Scientific article
Open access

An evolutionary Hot Spot: the pNGR234b Replicon of Rhizobium sp. Strain NGR234

Published inJournal of bacteriology, vol. 186, no. 2, p. 535-542
Publication date2004

Rhizobium sp. strain NGR234 has an exceptionally broad host range and is able to nodulate more than 112 genera of legumes. Since the overall organization of the NGR234 genome is strikingly similar to that of the narrow-host-range symbiont Rhizobium meliloti strain 1021 (also known as Sinorhizobium meliloti), the obvious question is why are the spectra of hosts so different? Study of the early symbiotic genes of both bacteria (carried by the SymA plasmids) did not provide obvious answers. Yet, both rhizobia also possess second megaplasmids that bear, among many other genes, those that are involved in the synthesis of extracellular polysaccharides (EPSs). EPSs are involved in fine-tuning symbiotic interactions and thus may help answer the broad- versus narrow-host-range question. Accordingly, we sequenced two fragments (total, 594 kb) that encode 575 open reading frames (ORFs). Comparisons revealed 19 conserved gene clusters with high similarity to R. meliloti, suggesting that a minimum of 28% (158 ORFs) of the genetic information may have been acquired from a common ancestor. The largest conserved cluster carried the exo and exs genes and contained 31 ORFs. In addition, nine highly conserved regions with high similarity to Agrobacterium tumefaciens C58, Bradyrhizobium japonicum USDA110, and Mesorhizobium loti strain MAFF303099, as well as two conserved clusters that are highly homologous to similar regions in the plant pathogen Erwinia carotovora, were identified. Altogether, these findings suggest that >40% of the pNGR234b genes are not strain specific and were probably acquired from a wide variety of other microbes. The presence of 26 ORFs coding for transposases and site-specific integrases supports this contention. Surprisingly, several genes involved in the degradation of aromatic carbon sources and genes coding for a type IV pilus were also found.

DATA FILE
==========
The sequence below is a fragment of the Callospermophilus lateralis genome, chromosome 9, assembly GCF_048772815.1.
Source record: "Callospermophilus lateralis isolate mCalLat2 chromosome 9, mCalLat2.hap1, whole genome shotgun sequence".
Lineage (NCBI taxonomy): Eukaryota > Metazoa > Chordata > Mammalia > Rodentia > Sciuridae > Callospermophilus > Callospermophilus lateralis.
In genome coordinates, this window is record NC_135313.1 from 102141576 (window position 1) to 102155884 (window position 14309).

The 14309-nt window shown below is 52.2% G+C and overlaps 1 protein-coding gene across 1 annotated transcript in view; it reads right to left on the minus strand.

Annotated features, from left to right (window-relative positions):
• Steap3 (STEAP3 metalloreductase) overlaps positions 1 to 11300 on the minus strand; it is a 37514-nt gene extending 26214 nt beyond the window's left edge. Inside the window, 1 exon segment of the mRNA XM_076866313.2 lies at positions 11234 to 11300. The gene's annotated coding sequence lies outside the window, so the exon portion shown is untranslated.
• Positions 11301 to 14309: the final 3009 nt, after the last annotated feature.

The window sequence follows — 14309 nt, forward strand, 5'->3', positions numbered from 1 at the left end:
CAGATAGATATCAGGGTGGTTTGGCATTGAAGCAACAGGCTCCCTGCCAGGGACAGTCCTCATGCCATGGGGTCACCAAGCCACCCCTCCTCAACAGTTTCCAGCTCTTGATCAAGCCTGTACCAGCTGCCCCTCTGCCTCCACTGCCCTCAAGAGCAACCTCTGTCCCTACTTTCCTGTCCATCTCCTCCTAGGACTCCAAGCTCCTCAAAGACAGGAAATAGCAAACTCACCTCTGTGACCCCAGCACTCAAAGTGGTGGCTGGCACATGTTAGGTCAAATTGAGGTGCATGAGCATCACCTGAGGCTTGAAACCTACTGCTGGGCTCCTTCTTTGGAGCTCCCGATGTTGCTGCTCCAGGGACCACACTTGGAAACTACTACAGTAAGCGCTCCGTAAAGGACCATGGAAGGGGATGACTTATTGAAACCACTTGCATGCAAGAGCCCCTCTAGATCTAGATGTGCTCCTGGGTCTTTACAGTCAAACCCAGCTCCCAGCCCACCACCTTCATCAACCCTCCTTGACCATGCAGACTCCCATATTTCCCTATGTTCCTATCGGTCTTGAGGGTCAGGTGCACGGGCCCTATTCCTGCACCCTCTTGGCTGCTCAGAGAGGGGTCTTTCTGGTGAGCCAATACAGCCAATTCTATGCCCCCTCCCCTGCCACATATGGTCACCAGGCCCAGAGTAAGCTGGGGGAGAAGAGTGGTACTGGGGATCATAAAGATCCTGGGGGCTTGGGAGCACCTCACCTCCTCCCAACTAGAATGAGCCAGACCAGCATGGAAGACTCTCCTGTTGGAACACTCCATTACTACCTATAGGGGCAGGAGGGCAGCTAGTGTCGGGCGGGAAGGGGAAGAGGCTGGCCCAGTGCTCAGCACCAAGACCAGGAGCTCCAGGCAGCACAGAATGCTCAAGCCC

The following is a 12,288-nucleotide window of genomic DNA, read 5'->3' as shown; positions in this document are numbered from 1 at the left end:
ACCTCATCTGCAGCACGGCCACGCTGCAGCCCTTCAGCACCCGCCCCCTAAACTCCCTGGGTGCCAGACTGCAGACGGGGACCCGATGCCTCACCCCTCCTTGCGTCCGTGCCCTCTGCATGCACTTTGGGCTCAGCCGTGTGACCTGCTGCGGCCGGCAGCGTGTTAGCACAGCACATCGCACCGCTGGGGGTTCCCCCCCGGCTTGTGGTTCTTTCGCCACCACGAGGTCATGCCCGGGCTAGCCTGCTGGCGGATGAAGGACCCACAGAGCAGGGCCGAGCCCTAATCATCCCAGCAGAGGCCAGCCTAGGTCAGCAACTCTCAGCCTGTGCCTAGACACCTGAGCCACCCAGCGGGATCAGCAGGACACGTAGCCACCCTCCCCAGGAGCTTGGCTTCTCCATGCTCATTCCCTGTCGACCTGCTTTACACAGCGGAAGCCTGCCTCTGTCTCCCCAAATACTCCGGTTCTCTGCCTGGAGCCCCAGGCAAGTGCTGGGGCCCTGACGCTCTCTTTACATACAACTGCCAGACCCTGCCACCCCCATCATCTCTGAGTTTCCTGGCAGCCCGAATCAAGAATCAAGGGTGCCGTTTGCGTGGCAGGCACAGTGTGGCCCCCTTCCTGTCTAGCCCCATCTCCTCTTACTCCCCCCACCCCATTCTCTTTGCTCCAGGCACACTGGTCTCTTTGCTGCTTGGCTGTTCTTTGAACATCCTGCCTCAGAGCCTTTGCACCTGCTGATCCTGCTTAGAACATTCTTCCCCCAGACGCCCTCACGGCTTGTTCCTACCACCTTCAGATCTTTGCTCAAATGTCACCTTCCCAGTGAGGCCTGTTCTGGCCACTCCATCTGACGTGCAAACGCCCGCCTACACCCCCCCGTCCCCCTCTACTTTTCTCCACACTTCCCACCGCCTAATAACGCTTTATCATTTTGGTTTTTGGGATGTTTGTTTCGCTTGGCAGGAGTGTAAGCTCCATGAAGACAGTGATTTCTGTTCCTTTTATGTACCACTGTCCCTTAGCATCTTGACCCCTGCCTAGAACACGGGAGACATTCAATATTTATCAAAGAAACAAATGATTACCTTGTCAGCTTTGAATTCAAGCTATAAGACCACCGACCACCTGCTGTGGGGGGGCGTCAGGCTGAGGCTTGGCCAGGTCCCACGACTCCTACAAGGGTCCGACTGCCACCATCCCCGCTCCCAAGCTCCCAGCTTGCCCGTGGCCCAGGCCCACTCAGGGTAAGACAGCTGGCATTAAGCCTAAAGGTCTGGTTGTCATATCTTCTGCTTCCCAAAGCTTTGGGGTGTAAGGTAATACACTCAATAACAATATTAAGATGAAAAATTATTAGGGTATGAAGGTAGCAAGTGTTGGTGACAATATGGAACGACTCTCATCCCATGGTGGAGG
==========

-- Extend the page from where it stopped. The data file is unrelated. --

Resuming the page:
Citation (ISO format)
STREIT, W. R. et al. An evolutionary Hot Spot: the pNGR234<i>b</i> Replicon of <i>Rhizobium</i> sp. Strain NGR234. In: Journal of bacteriology, 2004, vol. 186, n° 2, p. 535–542. doi: 10.1128/JB.186.2.535-542.2004
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ISSN of the journal0021-9193

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